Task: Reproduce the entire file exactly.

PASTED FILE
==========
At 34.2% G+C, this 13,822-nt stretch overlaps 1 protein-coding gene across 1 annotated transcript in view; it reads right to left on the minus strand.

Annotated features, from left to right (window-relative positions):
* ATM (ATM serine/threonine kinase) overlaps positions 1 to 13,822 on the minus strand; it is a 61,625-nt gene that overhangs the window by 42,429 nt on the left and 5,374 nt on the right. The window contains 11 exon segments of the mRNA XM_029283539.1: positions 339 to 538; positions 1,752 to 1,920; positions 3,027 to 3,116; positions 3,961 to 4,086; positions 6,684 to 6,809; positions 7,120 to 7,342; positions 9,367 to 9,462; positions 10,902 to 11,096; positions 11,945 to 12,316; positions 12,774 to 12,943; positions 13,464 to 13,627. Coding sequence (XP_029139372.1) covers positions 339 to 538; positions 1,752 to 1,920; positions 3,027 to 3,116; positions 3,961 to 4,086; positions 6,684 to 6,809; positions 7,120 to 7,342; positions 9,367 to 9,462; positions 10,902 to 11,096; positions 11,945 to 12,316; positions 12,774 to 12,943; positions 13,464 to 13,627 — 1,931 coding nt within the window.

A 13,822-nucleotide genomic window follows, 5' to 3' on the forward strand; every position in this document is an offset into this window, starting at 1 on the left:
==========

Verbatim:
At 34.2% G+C, this 13,822-nt stretch overlaps 1 protein-coding gene across 1 annotated transcript in view; it reads right to left on the minus strand.

Annotated features, from left to right (window-relative positions):
* ATM (ATM serine/threonine kinase) overlaps positions 1 to 13,822 on the minus strand; it is a 61,625-nt gene that overhangs the window by 42,429 nt on the left and 5,374 nt on the right. The window contains 11 exon segments of the mRNA XM_029283539.1: positions 339 to 538; positions 1,752 to 1,920; positions 3,027 to 3,116; positions 3,961 to 4,086; positions 6,684 to 6,809; positions 7,120 to 7,342; positions 9,367 to 9,462; positions 10,902 to 11,096; positions 11,945 to 12,316; positions 12,774 to 12,943; positions 13,464 to 13,627. Coding sequence (XP_029139372.1) covers positions 339 to 538; positions 1,752 to 1,920; positions 3,027 to 3,116; positions 3,961 to 4,086; positions 6,684 to 6,809; positions 7,120 to 7,342; positions 9,367 to 9,462; positions 10,902 to 11,096; positions 11,945 to 12,316; positions 12,774 to 12,943; positions 13,464 to 13,627 — 1,931 coding nt within the window.

A 13,822-nucleotide genomic window follows, 5' to 3' on the forward strand; every position in this document is an offset into this window, starting at 1 on the left: